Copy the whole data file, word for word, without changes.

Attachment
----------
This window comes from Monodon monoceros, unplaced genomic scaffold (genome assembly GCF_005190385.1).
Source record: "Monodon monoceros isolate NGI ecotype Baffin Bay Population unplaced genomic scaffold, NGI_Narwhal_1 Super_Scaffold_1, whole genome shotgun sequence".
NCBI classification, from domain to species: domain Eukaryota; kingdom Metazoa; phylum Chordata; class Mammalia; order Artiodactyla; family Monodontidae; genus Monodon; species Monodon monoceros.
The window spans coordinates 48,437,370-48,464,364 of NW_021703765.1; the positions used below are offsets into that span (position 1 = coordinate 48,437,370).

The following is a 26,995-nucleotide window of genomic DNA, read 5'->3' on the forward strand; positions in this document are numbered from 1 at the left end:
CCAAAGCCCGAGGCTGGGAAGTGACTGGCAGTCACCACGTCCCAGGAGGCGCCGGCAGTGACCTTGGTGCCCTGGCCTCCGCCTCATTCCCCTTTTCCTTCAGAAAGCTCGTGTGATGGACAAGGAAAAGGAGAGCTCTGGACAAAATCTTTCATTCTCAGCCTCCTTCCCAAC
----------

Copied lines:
This window comes from Monodon monoceros, unplaced genomic scaffold (genome assembly GCF_005190385.1).
Source record: "Monodon monoceros isolate NGI ecotype Baffin Bay Population unplaced genomic scaffold, NGI_Narwhal_1 Super_Scaffold_1, whole genome shotgun sequence".
NCBI classification, from domain to species: domain Eukaryota; kingdom Metazoa; phylum Chordata; class Mammalia; order Artiodactyla; family Monodontidae; genus Monodon; species Monodon monoceros.
The window spans coordinates 48,437,370-48,464,364 of NW_021703765.1; the positions used below are offsets into that span (position 1 = coordinate 48,437,370).

The following is a 26,995-nucleotide window of genomic DNA, read 5'->3' on the forward strand; positions in this document are numbered from 1 at the left end:
CCAAAGCCCGAGGCTGGGAAGTGACTGGCAGTCACCACGTCCCAGGAGGCGCCGGCAGTGACCTTGGTGCCCTGGCCTCCGCCTCATTCCCCTTTTCCTTCAGAAAGCTCGTGTGATGGACAAGGAAAAGGAGAGCTCTGGACAAAATCTTTCATTCTCAGCCTCCTTCCCAAC